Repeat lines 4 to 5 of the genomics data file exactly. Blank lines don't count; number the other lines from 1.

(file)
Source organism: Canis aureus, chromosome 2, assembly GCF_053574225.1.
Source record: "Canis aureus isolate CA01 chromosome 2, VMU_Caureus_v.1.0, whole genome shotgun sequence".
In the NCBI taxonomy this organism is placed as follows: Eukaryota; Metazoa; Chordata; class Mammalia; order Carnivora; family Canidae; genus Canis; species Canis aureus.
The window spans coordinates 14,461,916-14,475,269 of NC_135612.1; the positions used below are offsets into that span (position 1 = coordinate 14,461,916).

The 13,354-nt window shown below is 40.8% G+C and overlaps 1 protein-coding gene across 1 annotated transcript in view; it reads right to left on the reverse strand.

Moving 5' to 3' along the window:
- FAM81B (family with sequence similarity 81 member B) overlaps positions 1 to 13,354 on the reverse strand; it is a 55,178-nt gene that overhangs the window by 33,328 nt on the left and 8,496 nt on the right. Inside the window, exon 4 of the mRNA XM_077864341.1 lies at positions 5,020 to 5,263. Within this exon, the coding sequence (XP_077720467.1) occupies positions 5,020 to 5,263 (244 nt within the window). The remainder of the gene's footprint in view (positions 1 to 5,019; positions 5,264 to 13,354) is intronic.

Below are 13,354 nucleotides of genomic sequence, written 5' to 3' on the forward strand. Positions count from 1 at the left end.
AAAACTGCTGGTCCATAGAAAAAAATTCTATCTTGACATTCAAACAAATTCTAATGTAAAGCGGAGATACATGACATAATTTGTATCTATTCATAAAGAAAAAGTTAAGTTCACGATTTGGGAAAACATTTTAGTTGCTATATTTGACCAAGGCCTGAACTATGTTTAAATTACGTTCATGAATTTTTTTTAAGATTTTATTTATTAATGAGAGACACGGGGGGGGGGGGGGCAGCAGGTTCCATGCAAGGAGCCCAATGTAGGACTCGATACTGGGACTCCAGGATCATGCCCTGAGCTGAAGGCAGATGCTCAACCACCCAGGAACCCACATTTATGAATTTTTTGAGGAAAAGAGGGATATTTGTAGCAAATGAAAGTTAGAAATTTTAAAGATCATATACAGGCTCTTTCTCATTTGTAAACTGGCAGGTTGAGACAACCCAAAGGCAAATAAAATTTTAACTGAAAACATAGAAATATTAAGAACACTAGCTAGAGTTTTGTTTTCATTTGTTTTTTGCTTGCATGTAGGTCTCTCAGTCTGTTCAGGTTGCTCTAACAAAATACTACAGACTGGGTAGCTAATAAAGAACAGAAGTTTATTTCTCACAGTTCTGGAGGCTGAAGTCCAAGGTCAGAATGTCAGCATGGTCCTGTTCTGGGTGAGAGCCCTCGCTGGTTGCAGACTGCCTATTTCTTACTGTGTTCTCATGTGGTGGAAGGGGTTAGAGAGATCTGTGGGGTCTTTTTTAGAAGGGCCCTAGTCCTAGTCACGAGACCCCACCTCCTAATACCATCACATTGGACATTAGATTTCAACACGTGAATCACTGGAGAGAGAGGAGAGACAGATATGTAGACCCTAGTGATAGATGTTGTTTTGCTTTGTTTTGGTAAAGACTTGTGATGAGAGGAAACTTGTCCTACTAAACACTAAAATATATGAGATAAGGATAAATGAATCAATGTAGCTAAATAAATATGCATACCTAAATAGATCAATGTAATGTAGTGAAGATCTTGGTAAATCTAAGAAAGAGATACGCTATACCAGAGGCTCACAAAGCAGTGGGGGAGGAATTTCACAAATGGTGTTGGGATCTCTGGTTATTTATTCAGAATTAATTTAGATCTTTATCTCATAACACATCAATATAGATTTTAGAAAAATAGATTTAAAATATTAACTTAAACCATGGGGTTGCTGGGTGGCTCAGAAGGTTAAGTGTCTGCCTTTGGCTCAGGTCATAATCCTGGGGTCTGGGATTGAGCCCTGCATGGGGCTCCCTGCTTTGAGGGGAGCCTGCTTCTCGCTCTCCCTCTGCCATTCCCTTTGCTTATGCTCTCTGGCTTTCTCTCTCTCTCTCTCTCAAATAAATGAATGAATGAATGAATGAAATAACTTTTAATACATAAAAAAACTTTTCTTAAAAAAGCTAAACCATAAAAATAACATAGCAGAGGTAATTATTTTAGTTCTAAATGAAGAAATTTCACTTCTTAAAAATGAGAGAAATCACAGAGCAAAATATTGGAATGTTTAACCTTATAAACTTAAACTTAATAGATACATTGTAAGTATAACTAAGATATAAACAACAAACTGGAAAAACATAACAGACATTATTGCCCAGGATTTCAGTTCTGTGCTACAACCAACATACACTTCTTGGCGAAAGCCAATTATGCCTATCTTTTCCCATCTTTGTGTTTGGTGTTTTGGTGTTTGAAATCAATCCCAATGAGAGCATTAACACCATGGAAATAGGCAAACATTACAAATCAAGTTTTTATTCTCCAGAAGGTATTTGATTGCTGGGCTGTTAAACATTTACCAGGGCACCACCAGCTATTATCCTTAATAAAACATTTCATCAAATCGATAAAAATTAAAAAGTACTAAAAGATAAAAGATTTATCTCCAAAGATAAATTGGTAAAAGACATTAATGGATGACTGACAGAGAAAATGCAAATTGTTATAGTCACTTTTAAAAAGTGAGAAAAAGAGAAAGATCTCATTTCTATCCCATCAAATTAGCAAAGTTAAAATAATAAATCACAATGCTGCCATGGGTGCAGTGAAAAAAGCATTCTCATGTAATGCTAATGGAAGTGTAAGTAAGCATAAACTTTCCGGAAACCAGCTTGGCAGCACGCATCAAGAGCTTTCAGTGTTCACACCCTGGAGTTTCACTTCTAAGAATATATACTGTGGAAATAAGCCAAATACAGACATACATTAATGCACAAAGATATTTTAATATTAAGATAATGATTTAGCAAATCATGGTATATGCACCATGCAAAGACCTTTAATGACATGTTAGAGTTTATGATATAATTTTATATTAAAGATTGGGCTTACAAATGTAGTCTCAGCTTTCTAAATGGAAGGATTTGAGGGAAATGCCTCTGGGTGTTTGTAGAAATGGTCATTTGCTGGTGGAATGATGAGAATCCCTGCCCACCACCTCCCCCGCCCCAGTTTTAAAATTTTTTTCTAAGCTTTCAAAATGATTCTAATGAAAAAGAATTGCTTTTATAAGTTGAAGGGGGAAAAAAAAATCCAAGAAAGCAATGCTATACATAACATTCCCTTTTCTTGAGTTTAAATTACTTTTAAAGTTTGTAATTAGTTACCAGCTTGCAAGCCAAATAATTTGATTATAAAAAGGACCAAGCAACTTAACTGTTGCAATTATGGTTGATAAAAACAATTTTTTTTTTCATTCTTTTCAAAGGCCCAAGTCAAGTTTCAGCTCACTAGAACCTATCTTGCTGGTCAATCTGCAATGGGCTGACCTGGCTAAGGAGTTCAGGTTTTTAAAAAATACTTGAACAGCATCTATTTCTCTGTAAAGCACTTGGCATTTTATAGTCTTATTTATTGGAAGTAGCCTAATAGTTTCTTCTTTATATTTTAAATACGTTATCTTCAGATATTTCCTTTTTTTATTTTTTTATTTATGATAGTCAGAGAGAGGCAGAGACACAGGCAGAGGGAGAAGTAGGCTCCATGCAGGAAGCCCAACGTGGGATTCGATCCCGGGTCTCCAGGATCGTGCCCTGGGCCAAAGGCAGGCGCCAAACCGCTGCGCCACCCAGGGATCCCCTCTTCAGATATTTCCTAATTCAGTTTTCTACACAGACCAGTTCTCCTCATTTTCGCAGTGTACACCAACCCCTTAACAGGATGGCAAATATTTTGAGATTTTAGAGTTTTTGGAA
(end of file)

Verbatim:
The window spans coordinates 14,461,916-14,475,269 of NC_135612.1; the positions used below are offsets into that span (position 1 = coordinate 14,461,916).

The 13,354-nt window shown below is 40.8% G+C and overlaps 1 protein-coding gene across 1 annotated transcript in view; it reads right to left on the reverse strand.